A new way to travel and commute

I continue to believe that self-driving technology will disrupt short-haul air travel in a massive way. Why would you go through the hassle of airport security when a terrestrial mode of transport could get you to your destination even quicker?

Efficiency isn’t the only factor that would put self-driving in good stead against airline competitors. Commuting would be easier, too. In all likelihood, traveling by car would be more comfortable and spacious than air travel, but it would also be more amenable to good Wi-Fi connection. In the two years since writing the original series on innovations in transport, in-flight Wi-Fi has improved, but it’s often costly and leaves much to be desired.

Autonomous vehicles will be the next step in brick-and-mortar retail innovation.

Volvo, for instance, released an autonomous car concept in September last year of an electric vehicle that can double up as a living room, bedroom and office. The car, named the 360c, benefits from a larger interior thanks to its lack of a bulky combustion engine and steering wheel. The 360c can be configured in four different ways, with spacious seating, a table and a fold-away bed.

This type of travel would revolutionize how we commute. Workers traveling long distances would surely choose to spend more time in a spacious, work-friendly driverless car than by air travel, if it meant they could comfortably work en route. And it’s a vision that automotive companies with an eye to autonomous vehicle technology are considering seriously.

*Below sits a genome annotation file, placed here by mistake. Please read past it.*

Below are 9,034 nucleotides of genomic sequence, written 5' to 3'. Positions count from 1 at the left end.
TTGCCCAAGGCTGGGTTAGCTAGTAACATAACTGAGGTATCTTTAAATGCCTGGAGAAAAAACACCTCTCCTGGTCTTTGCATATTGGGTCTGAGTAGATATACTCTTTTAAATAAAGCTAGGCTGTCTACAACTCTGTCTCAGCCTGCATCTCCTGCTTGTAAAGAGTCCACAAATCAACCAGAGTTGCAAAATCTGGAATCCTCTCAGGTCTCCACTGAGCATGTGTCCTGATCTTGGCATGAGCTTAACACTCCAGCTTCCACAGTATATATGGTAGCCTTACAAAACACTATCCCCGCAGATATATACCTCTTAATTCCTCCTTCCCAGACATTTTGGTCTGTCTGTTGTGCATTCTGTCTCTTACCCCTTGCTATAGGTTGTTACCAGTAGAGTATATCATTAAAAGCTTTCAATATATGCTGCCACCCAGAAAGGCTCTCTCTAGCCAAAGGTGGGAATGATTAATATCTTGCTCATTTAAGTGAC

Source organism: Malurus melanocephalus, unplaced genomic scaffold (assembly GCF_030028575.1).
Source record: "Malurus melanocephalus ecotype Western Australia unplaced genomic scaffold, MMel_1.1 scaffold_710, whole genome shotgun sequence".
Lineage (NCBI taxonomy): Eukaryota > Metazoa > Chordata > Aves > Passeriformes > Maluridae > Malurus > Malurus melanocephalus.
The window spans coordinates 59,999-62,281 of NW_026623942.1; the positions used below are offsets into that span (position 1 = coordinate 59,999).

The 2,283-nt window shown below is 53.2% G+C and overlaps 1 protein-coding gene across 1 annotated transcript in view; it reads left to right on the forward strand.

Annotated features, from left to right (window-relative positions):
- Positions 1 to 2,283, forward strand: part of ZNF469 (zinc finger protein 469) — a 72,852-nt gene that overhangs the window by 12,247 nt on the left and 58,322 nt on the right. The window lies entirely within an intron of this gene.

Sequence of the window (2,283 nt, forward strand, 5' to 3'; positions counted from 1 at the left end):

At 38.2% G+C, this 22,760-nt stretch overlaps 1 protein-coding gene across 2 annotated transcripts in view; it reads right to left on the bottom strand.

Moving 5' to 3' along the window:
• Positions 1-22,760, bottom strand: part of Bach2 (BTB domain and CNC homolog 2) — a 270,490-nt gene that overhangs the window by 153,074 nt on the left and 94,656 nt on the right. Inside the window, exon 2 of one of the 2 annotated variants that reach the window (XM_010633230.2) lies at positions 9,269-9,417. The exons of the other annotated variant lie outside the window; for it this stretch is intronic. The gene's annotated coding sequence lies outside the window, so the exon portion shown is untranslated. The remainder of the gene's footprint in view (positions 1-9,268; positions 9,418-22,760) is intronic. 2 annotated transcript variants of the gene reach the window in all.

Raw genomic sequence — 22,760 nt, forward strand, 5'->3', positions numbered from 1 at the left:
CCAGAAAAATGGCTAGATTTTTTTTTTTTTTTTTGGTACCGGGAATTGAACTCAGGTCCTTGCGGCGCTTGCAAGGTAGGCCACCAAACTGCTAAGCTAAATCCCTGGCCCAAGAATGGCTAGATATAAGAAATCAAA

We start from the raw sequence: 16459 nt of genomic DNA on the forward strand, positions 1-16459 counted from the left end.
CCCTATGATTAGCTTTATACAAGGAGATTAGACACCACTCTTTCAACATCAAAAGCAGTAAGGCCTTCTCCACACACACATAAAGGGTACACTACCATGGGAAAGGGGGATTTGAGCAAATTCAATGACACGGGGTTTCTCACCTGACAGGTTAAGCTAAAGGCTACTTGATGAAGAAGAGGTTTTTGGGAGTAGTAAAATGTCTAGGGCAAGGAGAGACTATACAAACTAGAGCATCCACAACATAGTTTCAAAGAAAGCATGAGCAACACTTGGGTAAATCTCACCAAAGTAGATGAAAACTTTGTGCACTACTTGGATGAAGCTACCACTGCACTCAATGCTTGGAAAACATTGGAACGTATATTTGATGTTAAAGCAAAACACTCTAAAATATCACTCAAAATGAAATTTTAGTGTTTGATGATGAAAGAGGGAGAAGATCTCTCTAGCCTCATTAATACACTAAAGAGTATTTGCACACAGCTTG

Mobile retail

As we’ve already seen, the claim that new transport innovations such as driverless cars and hyperloop will destroy more jobs than they’ll create is specious at best. But that doesn’t mean the technology won’t change certain roles in the sector.

Already, the role of driver in ridesharing companies is beginning to change and become more enterprising. In July last year, in-car commerce startup Cargo partnered with Uber. The deal allows drivers to sell passengers candy, cosmetics and electronics during the journey. And, according to Cargo’s estimates, drivers using its service can earn between $1,500 to $3,000 in extra income per year.

As cars become more autonomous and the form-factors evolve, it will allow the drivers to provide more services to passengers.

This type of new mobile retail could go on to sell far more than just a few select products in an Uber, though, and it may have a knock-on effect on the retail industry as a whole — an assertion I made in the original series.

Two years ago, retail was suffering badly and, in large part, that trend continues as many fail to adapt. Today, it’s still in a state of flux, with constant disruptions threatening the future of brick-and-mortar stores. Those stores that are surviving the onslaught are adapting and improving with the latest technology. For instance, many companies, such as Ikea, are using augmented and virtual reality to make the shopping experience more immersive.